|Currency||Turkmen manat (TMM)|
|Language||Turkmen 72%, Russian 12%, Uzbek 9%, other 7%|
|Religion||Muslim 89%, Eastern Orthodox 9%, unknown 2%|
Turkmenistan is a country in Central Asia with a population of about 5 million and an area around half a million square km, a bit larger than California.
It has a coast on the the Caspian Sea, but is otherwise landlocked. Neighboring countries are Iran and Afghanistan to the South, and Uzbekistan and Kazakhstan to the North.
It is a relatively poor desert country. The traditional life of Turkomans is as nomadic shepherds, though some have been settled in towns for centuries. The country has oil which is being developed.
The great Garagum (Kara-Kum) desert, occupies over 80% of the country in the West and center.
The Eastern part is a less desolate plateau.
- Ashgabat, the capital
- Turkmenbasy, a Caspian port
Historically, most of these towns were oases along the Silk Road.
North Korea may get all the press, but even Kim Jong-Il's cult of personality fades when compared to the surreal Stalinist utopia set up by Turkmenistan's all-powerful President for Life Saparmurat Niyazov. He has adopted the title Turkmenbashi ("Father of Turkmen"), named the city of Turkmenbashi (formerly Krasnovodsk) after himself, and built a 15-meter tall golden statue that rotates to face the sun in the capital Ashgabat. The month of January is now known as Turkmenbashi, while the month of April and the word "bread" are now officially Gurbansoltan Eje, the name of Niyazov's mother. Decrees emanating from Niyazov's palace have banned, among other things, lip syncing, long hair, video games and golden tooth caps. Through it all, Serdar Saparmurat Turkmenbashi the Great (his official title) has remained modest: "I'm personally against seeing my pictures and statues in the streets - but it's what the people want", Niyazov said.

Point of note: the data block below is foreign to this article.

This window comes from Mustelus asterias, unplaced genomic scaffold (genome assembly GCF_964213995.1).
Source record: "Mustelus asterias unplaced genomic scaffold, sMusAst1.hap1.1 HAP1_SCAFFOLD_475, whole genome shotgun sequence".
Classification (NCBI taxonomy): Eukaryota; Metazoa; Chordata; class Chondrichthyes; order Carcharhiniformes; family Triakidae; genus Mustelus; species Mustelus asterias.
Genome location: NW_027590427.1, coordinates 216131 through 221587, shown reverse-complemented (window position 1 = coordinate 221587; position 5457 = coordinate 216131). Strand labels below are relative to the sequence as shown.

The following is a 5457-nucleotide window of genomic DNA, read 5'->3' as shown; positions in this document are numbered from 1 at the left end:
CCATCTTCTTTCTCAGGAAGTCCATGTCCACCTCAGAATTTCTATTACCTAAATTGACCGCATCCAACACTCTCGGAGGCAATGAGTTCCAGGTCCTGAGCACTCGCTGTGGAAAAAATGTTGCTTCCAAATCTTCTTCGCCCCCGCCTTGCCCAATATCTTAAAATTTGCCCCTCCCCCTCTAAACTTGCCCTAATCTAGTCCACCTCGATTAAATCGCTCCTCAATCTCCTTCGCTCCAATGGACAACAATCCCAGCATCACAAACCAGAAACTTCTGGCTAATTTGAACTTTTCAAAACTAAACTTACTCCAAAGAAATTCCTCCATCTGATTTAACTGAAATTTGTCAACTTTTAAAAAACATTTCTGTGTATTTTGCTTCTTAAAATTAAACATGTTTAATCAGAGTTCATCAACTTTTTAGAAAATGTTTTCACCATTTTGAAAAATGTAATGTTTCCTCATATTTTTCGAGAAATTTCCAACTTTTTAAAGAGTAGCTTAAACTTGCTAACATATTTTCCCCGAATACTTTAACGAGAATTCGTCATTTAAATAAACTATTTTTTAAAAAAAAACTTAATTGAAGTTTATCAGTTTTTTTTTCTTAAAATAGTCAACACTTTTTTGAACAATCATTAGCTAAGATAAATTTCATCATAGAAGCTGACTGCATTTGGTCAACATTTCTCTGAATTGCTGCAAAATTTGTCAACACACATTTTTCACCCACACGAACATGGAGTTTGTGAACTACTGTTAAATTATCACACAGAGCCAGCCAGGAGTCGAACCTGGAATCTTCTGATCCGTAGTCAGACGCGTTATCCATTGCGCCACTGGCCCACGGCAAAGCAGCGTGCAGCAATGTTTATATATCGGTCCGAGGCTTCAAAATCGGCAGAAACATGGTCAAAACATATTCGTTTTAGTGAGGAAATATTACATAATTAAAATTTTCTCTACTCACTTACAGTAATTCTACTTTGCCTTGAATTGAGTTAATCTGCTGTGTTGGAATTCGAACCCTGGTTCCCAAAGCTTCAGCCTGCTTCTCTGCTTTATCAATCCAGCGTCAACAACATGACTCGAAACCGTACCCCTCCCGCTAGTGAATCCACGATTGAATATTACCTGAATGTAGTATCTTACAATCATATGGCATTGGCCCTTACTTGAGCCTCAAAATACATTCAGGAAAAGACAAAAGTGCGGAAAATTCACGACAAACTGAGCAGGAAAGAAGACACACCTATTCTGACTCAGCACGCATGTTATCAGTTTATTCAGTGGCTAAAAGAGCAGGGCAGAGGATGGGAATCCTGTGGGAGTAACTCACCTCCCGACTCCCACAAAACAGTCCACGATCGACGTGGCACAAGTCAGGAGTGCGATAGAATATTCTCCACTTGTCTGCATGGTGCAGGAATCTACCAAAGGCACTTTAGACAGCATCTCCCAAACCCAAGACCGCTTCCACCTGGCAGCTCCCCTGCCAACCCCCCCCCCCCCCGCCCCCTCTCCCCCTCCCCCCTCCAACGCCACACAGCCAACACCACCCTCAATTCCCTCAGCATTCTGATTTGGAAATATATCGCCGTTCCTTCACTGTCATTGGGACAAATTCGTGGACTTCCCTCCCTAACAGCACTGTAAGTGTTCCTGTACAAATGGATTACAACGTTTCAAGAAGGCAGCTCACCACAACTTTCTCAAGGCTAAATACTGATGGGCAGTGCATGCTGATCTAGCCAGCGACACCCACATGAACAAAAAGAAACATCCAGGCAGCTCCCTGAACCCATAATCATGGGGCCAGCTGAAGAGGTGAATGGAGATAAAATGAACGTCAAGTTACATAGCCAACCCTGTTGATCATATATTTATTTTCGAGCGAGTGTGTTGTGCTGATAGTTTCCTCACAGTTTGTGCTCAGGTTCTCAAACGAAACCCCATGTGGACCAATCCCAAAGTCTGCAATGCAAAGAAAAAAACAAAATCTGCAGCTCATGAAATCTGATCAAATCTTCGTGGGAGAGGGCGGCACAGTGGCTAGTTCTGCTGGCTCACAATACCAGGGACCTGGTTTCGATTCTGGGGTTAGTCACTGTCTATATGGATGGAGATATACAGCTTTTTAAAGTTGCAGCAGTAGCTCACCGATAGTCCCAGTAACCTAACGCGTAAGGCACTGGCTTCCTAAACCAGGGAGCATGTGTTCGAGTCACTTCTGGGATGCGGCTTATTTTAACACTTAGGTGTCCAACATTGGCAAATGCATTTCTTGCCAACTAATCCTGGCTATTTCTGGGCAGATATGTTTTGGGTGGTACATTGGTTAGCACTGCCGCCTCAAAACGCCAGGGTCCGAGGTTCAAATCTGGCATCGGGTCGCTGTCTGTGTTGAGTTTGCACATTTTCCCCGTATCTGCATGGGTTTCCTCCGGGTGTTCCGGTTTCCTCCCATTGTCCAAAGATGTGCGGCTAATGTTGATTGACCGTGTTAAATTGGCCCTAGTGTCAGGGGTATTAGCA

The people are predominantly Turkmen, also spelt Turkoman, by both ethnicity and language.
- Religions : Muslim 89%, Eastern Orthodox 9%, unknown 2%
Turkmenistan is largely desert country with intensive agriculture in irrigated oases and huge gas (fifth largest reserves in the world) and oil resources.
One-half of its irrigated land is planted in cotton, making it the world's tenth largest producer.
Ever since an assassination attempt on President-for-Life Niyazov in 2002, prompty blamed on foreigners as no Turkmen could possibly want to kill his dear Leader, Turkmenistan has ratcheted up its visa policy to the point where it's now probably the hardest country in the world to enter. Official visa costs are around US$50 for a transit or tourist visa, but getting the requisite letters of support, local travel agency itineraries etc often push up the actual price to multiples of this — and it's still difficult to get more than a one-week transit visa. Turkmenistan has withdrawn from the Commonwealth of Independent States unified visa regime, so this loophole is also closed now.
There is a railway connection to Russia.
There is a ferry between Baku (Azerbaijan) and Turkmenbashi aprox. twice a week.
The Amu Darya is an important inland waterway for Turkmenistan.
About 72% of people speak Turkmen. The rest speak Russian (12%), Uzbek (9%), or other languages (7%).
See also: Turkmen phrasebook
Turkoman rugs are famous, tending to rich reds with geometric patterns. Sometimes they are called Bokhara rugs. Turkoman designs are now often copied in India and Pakistan.
A good current reference is Murray Eiland [Oriental Carpets: A Complete Guide (http://www.twbookmark.com/authors/89/1475/critical_praise.html|)]
The classic book is "Tappiseries de l'Asie Centrale", written by AA Bogolyubov, Tsarist governor of Turkmenistan, in 1905. It was a limited edition with hand-painted illustrations, now rare and extremely expensive.
A translation, "Carpets of Central Asia", was published in Britain in the 60s. Even it is now hard to find and expensive. However, if you intend spending a lot on these carpets, it is definitely worth reading. Look for it in libraries.